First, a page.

Written by Simon Griffiths, Founder and Publisher of Outdoor Swimmer magazine.

First thing’s first, if you’re considering taking on the Great North Swim and are concerned about a lack of training… Don’t be! It’s unlikely many of us have had a chance to clock up the hours of swimming we might normally do in preparation for an open water event, however, we are all in the same boat and it’s about adjusting our own personal expectations and goals. This year is about participation, family fun, raising money, taking on new adventures and enjoying a change of scenery after months of staying in the house! For most of us, this year will be less about the time on the clock or the distance we can achieve.

As an experienced open water swimmer, prior to lockdown I would usually spend the winter working on technique and building fitness with regular pool swims. I found pool closures understandable (just about) but frustrating. When I got back into the pool after nearly four months without training, it was amazing to be back in heated water, but my stroke felt terrible and I was horribly slow. I estimate I was between 5 and 10 seconds slower per 100m than before lockdown, and I had no ability to sustain the type of effort I’d normally put into a race. The nightmare of booking time in a pool means I’ve only been able to swim twice a week, and while it’s starting to feel easier, I haven’t yet got any faster.

Swim fitness is a strange thing. You can stay fit in other ways. There are ways that you can try to replicate swimming movements using stretch cords, and other techniques. But when you get back in the water after a break, something definitely feels different. I’ve been here before. I know it will come back. However, I can’t imagine I will be up to my usual  full speed or ability by June.

Despite this, I’m looking forward to taking part in events soon. I love the buzz and excitement and talking to other swimmers about their experiences. This year will be different of course. We will still have to observe coronavirus safety measures. None of us will be as fit as we like. But can still have a great swim at Great Swim. Here are some suggestions how.

Do what you can
Do what you can to prepare and try not to worry about what you can’t do or haven’t done. Even a few training swims between now and June will help. Resist the urge to try to “make up” for missed training as you’ll risk injuring or exhausting yourself, and it won’t be fun. Instead, work on finding or re-finding a comfortable, sustainable swimming speed. Ignore the clock.

The water temperature in Windermere is likely to be somewhere between 13 and 17 degrees in June. It’s important to acclimatise to the water in order to give your body the chance to adjust to the temperature. Rest assured, at the Swim events you will always have the opportunity to go for a short dip in the water to acclimatise along with your fellow swimmers before the start of your event. Don’t worry – it feels great, and is the perfect way to take a look at the beautiful surroundings! If you have the chance to try out your wetsuit in the open water ahead of event day, then great! If not, don’t worry, you could always try a cold bath or shower.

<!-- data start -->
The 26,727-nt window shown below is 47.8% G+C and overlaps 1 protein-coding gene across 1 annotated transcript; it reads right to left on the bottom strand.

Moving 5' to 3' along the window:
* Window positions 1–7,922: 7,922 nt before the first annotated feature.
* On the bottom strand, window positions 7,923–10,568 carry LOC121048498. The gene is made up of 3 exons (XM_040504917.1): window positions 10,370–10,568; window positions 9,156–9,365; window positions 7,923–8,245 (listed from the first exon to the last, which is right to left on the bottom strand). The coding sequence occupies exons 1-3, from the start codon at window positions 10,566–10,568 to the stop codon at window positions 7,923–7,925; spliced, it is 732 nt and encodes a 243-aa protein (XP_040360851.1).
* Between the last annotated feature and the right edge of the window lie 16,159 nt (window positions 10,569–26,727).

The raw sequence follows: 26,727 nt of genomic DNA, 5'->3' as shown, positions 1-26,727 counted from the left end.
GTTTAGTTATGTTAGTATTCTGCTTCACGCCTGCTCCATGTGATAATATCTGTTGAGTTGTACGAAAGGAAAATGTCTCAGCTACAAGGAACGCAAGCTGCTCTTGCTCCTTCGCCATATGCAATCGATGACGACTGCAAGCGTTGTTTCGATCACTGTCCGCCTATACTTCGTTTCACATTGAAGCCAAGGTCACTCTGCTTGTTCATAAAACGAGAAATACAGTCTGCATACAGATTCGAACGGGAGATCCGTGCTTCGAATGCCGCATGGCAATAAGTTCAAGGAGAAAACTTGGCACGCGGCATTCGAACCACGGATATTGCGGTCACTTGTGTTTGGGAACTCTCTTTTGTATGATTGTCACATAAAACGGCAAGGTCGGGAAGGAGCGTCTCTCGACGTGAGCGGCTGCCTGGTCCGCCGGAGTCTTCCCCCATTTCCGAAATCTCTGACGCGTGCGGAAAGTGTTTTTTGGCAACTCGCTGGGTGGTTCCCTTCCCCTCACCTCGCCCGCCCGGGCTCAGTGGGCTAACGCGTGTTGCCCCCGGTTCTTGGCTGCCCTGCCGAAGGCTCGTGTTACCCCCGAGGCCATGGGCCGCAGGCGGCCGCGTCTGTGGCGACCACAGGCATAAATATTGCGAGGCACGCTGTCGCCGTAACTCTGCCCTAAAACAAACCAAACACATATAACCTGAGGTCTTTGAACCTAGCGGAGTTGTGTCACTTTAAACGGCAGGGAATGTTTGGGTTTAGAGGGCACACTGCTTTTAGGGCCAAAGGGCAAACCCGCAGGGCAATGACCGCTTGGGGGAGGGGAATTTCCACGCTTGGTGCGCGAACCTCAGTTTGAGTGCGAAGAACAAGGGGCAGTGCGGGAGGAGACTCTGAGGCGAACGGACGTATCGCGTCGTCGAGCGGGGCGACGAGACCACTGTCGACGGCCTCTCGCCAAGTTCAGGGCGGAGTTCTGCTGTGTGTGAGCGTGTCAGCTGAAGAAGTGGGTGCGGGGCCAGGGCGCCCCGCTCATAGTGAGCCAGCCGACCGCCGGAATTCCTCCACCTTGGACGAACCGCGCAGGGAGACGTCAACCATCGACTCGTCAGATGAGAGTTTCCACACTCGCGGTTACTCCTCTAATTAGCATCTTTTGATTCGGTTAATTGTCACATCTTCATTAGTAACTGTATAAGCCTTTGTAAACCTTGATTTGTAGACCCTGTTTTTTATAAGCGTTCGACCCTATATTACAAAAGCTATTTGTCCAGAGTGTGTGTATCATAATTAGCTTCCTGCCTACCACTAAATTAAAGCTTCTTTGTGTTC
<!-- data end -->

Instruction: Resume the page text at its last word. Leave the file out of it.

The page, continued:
Look after your health and general fitness
Eat well, sleep well and exercise regularly is almost always good advice. Pay extra attention in the weeks leading up to the swim. Your swim fitness might not be where you want it, but if you can take care of those other factors, you will be able to make the most of whatever swim fitness you have. Plus you should feel better.

Set the right expectations
Swim for the experience, not for a time. Personal bests don’t really exist in open water swimming anyway. Course distances are never 100% accurate, every swim is different, and conditions change each time you swim. The time on the clock doesn’t matter. Instead of trying to achieve a good time, relax and have a good time. Enjoy the scenery, chat to other swimmers, take a moment to thank the lifeguards and volunteers. Make it a mindful swim.

Start slow
Pacing is always important on any swim longer than about 50m. The longer the swim, the more important it is to get the pacing right. Given the lack of opportunities to train or race recently, and therefore get a feel of what the right pace feels like, start slower than you think you should. Make these first swims back about completion, not competition.

Plan your nutrition and hydration
The year’s 10km swim is self-supported. Great Swim are not able to provide feed stations because of covid restrictions. Think about how you will carry food and drink, and how you will eat it. Some tow floats have external pockets and bottle holders, which make life easier. You can also tape energy gels onto your tow float or stow them inside your costume or the sleeve of a wetsuit. You may also want to do this for the 5k swim. Prepare and test everything in advance. Most people won’t need to take anything for the 1-mile swim but it’s worth thinking about when and what you might eat beforehand.

Ask for help if you need it
One of the things I like about Great Swim is that they want you to finish and have a brilliant experience. They are supported by a fantastic team of RLSS-trained lifeguards and you are never more than a few metres from help or a confidence boost if you need it. If you need to pause for a moment to gather yourself or recover your breath, roll onto your back and wave for help. Once you’re ready, you can continue on your way. Great Swim do not disqualify swimmers for pausing and getting assistance. If you truly can’t continue, they will send a rescue boat to bring you back safely.

I can’t wait to do events again. I hope to see you there.

Photo: ©Katia Vastiau